All right, it was a short-lived vow. Still, I wouldn’t have broken it for something like Thor if it hadn’t been for the sake of company. Last weekend I went to a movie theater with DA, Jes, Sarah, Marck, Ed and Ryan. I didn’t even want to watch this, but I hadn’t seen these guys in a while and online reviews say it’s pretty good so I thought, why not? Turns out theater-going isn’t so bad after all, as long as you’re seated in time for some trailers and you have a strong bladder. About everything else, you can only hope that other people get there on time as well and don’t stand up too often.
Spanning the three realms of Earth, Asgard, and Yodenheim, Thor offers a cast of immortals: Chris Hemsworth as the god of thunder, Tom Hiddleston as Loki, and Anthony Hopkins as Odin. Natalie Portman plays Jane Foster, an astrophysicist Thor meets after his father banishes him to the human world. In Thor’s absence, betrayals and racial conflicts rock his native Asgard, eventually exposing an unexpected opponent he must defeat in order to restore peace.
Superhero movies tend to follow a certain formula, we all know that, and recent mass production has made stereotypes of many characters. But I like the humans in Thor. Erik, Darcy, and Jane are quirky, funny, perhaps even endearing if given enough screen time. The gods, in striking contrast, fall into the easiest stereotypes: wise father, wayward son, loyal friends. Of all of them, Loki’s character has the most potential. He has an interesting background and a complex personality, yet all this is brushed aside in favor of the title character. Unfortunately, Thor is boring, predictable. Everything about him is unconvincing: his early decisions, emotional growth, even his romance with Jane. Then again superheroes are generally like this: maybe the entire franchise just doesn’t appeal to me (except for Iron Man, but we all know Tony Stark doesn’t really have superpowers).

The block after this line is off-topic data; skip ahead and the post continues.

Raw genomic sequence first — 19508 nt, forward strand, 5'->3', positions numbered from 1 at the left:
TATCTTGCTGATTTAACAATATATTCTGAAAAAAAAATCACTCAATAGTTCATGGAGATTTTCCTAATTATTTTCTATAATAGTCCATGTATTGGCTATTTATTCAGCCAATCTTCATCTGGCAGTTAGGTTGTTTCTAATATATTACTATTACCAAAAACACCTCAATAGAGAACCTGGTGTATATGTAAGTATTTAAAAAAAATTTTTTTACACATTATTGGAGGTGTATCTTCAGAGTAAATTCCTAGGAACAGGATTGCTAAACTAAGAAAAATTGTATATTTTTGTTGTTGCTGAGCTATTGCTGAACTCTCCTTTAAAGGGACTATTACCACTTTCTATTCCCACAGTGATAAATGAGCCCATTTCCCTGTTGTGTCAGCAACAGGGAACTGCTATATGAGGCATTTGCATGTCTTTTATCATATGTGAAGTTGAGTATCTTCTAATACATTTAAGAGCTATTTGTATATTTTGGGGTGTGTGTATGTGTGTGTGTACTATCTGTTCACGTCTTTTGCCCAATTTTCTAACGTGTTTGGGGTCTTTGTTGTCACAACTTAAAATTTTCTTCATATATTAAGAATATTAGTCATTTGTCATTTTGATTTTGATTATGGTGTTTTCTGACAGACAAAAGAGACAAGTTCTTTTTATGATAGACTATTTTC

All in all, Thor strikes me as average. I wouldn’t call it a waste of money, but I definitely could have gone without it. The special effects are awesome, and I actually like the ending—minus some cheesy lines between father and son. It’s entertaining enough, if that’s just what you’re looking for, but it’s not something I’d want to see again, or even remember for a long time.
‘For the first time in my life, I have no idea what I’m supposed to do.’
‘I have no plans to die today.’ ‘None do.’